It’s the breathing, not just the coughing.
Up to 90% of tuberculosis bacteria from an infected person may be carried in aerosols released when they exhale deeply, according to a study by University of Cape Town researchers presented yesterday at the 52nd Union World Conference on Lung Health.
Major revision: The finding overturns long-held beliefs that coughing plays the main role in TB transmission, the Indian Express reports.
It also calls into question the value of symptomatic screening of people believed to be “TB-transmitters,” said lead author Ryan Dinkele.
Rather than waiting to screen people for TB until they show up in a clinic with a wracking cough, the entire population should be screened, Boston University epidemiologist Robert Horsburgh, who wasn’t involved in the research, told The New York Times.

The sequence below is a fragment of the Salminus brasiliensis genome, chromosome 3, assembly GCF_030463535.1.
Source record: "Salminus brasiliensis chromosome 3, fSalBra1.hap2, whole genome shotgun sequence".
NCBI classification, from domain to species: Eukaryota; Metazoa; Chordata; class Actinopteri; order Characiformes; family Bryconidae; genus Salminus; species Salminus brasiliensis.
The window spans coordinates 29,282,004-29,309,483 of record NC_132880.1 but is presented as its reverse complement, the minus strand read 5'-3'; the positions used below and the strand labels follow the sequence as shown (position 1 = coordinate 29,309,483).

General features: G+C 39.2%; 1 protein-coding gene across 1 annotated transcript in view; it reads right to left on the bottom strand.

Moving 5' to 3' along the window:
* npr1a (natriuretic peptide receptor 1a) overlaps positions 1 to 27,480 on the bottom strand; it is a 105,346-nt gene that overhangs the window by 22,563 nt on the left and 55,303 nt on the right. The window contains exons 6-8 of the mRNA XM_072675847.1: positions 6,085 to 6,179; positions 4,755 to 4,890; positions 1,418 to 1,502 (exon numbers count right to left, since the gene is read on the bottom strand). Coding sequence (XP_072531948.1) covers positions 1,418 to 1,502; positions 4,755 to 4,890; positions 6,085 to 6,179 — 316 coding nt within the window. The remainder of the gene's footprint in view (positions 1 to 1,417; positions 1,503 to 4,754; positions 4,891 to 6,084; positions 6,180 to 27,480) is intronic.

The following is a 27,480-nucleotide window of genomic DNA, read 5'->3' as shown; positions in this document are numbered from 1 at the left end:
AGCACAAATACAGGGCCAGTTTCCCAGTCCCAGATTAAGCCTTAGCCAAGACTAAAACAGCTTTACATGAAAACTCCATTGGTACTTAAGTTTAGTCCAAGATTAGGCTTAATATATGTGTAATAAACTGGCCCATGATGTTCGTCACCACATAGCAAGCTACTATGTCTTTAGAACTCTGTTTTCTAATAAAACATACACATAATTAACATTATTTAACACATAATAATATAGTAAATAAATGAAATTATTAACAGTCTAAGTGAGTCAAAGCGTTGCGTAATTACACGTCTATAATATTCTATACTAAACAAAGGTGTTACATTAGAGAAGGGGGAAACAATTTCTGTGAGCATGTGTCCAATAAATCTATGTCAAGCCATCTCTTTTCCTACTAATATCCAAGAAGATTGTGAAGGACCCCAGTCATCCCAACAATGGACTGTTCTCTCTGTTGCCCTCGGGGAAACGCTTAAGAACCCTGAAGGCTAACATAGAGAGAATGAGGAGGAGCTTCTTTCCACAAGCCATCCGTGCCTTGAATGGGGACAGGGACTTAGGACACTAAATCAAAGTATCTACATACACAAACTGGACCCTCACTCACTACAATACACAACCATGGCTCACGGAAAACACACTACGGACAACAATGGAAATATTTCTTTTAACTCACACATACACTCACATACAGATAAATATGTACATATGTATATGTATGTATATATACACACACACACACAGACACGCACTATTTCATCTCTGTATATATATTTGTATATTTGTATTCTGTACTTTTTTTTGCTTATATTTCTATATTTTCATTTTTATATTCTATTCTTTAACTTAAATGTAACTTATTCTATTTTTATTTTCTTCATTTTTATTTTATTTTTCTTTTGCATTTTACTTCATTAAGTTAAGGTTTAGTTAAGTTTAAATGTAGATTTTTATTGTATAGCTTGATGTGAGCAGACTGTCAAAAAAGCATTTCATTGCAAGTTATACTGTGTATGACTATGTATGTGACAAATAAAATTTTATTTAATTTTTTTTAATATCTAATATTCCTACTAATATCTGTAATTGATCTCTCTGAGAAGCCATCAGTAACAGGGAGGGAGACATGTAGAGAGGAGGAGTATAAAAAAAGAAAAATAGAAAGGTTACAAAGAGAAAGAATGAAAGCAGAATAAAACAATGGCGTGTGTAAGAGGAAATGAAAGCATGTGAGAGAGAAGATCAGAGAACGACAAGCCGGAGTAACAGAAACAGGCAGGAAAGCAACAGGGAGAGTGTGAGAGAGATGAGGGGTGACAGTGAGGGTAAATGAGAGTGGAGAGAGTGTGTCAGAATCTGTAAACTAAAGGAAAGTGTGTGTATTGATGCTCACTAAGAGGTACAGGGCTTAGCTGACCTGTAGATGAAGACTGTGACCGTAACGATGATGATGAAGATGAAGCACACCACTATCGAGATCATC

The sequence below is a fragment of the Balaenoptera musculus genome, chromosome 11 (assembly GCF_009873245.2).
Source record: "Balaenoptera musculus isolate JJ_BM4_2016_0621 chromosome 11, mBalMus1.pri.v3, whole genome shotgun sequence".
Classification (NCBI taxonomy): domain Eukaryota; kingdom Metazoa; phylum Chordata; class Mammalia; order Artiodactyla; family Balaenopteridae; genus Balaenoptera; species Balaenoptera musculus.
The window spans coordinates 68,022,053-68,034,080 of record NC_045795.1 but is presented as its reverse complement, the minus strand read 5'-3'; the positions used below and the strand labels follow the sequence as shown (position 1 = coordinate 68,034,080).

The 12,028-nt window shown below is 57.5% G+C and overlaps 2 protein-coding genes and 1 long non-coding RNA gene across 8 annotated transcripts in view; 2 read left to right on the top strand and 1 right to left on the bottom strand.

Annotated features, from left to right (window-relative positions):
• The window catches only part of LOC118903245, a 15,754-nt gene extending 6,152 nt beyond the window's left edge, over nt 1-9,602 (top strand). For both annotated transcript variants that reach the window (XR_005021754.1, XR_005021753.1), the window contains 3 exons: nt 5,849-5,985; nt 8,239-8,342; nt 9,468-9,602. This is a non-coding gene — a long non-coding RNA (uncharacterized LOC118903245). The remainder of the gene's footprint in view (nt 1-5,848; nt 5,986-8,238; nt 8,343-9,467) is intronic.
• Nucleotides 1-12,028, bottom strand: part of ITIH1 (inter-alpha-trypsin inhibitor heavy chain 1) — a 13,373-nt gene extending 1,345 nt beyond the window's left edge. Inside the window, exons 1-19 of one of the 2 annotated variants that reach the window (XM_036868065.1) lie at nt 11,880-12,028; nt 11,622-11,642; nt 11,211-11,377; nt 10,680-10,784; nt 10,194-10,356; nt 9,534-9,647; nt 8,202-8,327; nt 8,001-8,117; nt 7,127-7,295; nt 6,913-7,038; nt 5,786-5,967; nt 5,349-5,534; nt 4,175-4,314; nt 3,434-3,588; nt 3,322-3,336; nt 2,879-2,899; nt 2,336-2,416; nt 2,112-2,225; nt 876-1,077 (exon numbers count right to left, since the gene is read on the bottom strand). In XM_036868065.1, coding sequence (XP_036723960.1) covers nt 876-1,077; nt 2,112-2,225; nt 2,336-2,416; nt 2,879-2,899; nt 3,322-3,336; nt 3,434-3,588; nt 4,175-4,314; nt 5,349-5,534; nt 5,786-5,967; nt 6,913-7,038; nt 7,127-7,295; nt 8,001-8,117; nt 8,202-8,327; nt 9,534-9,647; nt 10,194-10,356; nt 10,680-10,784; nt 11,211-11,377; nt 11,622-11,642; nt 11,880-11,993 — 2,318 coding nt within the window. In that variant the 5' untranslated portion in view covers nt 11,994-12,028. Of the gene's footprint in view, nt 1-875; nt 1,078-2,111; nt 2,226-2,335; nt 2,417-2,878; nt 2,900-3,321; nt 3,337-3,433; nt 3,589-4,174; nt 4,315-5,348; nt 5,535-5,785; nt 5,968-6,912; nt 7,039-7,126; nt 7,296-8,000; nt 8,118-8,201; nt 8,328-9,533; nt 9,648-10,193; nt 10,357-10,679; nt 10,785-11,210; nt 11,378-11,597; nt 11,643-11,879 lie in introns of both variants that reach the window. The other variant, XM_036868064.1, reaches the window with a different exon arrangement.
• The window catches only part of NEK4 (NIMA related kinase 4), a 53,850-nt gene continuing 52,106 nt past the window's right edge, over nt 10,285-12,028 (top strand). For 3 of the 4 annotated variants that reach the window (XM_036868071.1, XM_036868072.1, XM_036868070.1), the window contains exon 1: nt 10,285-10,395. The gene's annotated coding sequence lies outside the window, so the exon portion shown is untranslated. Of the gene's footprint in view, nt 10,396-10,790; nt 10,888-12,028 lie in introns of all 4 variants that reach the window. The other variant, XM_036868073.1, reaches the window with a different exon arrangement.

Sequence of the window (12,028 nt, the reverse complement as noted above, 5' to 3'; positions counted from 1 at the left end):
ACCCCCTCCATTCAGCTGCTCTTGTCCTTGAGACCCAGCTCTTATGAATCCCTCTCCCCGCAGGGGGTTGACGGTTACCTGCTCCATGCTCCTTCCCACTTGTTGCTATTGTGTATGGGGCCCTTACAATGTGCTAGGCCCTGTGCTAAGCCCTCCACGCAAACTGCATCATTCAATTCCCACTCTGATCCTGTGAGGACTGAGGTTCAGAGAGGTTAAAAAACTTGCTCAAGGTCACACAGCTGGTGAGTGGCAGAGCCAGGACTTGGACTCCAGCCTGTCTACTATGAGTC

By the numbers: Consider that for an infected person who breathes 22,000 times per day and coughs up to 500, the coughs will contribute as little as 7% of the total bacteria emitted by the person, Dinkele said.
The COVID connection: The research highlights the role of aerosols in transmitting disease, as found with the coronavirus.
“Those of us who are TB people look at Covid and say, ‘Wow, it’s just a sped up version of TB,’” Horsbaugh said.
Largest ever global study of tuberculosis identifies genetic causes of drug resistance – University of Oxford (news release)
MSF clinical trial finds short, effective and safe drug-resistant tuberculosis treatment – MSF
Most resistance-causing mutations in TB have now been identified – The Economist